With a passion for martial arts, he practises judo, kendo, then aikido, and appeared as himself in the “Gang Mazda” series, in which Christian Darrasse depicted the studio he shared with Bernard Hislaire (his first scriptwriter for this fantasy, followed by Tome) for a few years, and with the sturdy Marc, always weighed down with a samurai sword.
In the early days Michetz collaborated with the Graton studio, and even found himself caricatured by his employer in an episode of Michel Vaillant in 1975 (“San Francisco Circus”).
It was in 1979 that he developed his first solitary warriors: “Mutsuro” in Tintin and “Hito le Banni” for Spatial. He achieved success with the creation of “Kogaratsu” in Spirou, in 1983, with scripts by Bosse, who also had a passion for medieval Japan.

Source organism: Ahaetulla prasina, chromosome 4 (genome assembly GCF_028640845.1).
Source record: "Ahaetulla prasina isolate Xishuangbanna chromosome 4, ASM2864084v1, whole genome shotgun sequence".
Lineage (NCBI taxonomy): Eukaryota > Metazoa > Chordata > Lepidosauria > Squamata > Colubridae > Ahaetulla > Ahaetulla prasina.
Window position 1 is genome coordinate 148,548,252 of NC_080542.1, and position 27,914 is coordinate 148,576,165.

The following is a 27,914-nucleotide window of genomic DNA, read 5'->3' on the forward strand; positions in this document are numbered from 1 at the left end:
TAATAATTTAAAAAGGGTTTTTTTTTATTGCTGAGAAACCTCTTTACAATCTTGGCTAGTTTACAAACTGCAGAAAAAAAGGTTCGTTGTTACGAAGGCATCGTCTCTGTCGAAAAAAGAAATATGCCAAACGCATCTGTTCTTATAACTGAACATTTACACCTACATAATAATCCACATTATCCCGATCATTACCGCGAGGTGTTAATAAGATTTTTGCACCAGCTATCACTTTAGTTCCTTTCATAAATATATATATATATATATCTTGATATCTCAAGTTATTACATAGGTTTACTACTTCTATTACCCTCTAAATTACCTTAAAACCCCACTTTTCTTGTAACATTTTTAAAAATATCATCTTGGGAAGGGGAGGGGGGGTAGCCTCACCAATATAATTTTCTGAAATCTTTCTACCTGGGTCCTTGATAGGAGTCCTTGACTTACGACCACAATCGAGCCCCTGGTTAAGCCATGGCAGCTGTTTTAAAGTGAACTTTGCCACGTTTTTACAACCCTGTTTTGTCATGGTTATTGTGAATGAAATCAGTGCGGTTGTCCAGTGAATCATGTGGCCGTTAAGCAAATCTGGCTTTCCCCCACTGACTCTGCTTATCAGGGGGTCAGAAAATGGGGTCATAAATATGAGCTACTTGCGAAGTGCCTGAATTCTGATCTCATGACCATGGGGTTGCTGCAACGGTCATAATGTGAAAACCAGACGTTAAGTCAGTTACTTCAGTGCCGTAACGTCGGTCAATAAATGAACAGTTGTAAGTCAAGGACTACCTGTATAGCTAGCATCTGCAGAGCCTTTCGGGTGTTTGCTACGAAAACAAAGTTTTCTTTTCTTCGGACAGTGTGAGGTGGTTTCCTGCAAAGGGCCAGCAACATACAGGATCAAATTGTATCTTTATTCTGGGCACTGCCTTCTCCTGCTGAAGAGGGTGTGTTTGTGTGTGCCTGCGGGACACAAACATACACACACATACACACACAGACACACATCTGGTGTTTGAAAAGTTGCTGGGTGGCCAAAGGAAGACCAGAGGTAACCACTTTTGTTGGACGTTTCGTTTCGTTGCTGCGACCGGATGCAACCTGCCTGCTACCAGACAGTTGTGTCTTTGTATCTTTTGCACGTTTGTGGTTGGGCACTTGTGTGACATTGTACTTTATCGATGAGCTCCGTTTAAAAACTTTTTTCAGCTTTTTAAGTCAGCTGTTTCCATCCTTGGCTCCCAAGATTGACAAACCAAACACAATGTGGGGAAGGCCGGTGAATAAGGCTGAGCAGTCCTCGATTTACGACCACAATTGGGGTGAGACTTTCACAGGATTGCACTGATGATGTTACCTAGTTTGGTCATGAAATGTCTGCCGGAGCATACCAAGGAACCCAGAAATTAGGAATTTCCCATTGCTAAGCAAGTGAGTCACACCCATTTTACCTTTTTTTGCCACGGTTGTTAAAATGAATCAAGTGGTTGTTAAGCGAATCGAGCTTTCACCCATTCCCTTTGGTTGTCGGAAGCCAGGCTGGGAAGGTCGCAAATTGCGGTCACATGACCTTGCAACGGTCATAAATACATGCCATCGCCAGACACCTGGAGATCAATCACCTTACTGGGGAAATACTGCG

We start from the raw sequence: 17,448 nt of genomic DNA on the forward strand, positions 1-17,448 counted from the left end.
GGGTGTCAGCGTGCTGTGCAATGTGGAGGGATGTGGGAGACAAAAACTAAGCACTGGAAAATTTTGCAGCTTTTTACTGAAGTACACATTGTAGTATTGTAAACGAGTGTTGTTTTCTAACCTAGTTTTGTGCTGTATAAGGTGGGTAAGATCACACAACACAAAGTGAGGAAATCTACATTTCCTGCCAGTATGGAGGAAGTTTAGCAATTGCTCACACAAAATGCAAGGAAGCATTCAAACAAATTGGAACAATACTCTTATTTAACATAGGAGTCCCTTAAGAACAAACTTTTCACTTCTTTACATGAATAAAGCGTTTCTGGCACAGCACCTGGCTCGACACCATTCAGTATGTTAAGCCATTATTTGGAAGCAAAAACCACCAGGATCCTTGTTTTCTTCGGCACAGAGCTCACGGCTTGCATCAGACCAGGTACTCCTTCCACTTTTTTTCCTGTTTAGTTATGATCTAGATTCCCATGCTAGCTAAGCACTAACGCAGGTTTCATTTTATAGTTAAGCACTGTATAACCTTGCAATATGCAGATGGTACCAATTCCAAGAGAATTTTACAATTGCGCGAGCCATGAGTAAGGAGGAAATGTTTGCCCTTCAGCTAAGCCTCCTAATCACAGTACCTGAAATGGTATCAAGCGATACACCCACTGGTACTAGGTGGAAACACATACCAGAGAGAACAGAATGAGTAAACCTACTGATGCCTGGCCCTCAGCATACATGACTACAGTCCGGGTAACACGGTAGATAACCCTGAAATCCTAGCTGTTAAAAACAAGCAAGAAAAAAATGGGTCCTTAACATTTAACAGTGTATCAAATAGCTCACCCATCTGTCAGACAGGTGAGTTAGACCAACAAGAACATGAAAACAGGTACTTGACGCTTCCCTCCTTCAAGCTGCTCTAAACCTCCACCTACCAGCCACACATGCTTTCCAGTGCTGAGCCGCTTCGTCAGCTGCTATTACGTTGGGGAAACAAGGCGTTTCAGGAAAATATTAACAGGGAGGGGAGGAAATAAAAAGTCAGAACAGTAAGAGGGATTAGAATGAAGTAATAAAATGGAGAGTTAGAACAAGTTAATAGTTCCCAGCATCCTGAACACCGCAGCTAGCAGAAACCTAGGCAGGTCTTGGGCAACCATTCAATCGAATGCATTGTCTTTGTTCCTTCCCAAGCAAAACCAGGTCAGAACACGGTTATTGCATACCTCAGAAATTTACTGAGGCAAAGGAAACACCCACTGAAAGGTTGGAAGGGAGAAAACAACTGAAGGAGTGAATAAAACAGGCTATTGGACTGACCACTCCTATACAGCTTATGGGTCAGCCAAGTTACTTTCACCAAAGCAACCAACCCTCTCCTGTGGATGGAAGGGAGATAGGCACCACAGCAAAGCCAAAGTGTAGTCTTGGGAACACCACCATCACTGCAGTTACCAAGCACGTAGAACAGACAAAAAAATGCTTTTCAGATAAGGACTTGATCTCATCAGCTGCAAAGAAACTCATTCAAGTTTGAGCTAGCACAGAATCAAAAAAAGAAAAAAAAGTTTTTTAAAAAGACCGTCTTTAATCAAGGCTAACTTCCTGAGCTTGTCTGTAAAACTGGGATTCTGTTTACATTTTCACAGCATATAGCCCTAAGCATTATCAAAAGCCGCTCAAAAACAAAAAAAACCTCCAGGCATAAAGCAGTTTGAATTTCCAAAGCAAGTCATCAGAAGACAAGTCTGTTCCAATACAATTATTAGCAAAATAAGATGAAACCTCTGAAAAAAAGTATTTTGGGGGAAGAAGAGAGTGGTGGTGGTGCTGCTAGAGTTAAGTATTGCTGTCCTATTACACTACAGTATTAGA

A few years later, Michetz published a remarkable portfolio on his country of inspiration (“Japan”) with Ansaldi, and in 1990 he started a parallel historical series with Yann at Glénat, “Tako”, with a much more intimist atmosphere than the spirited exploits of the faithful Kogaratsu.
Travelling a lot (guess where…), this ardent admirer of the Japanese world had great fun conjuring up “Le repos du samouraï”, with a script by Yann, in the second volume of “Sales petits contes”, dedicated to the rejuvenation of Charles Perrault’s stories.
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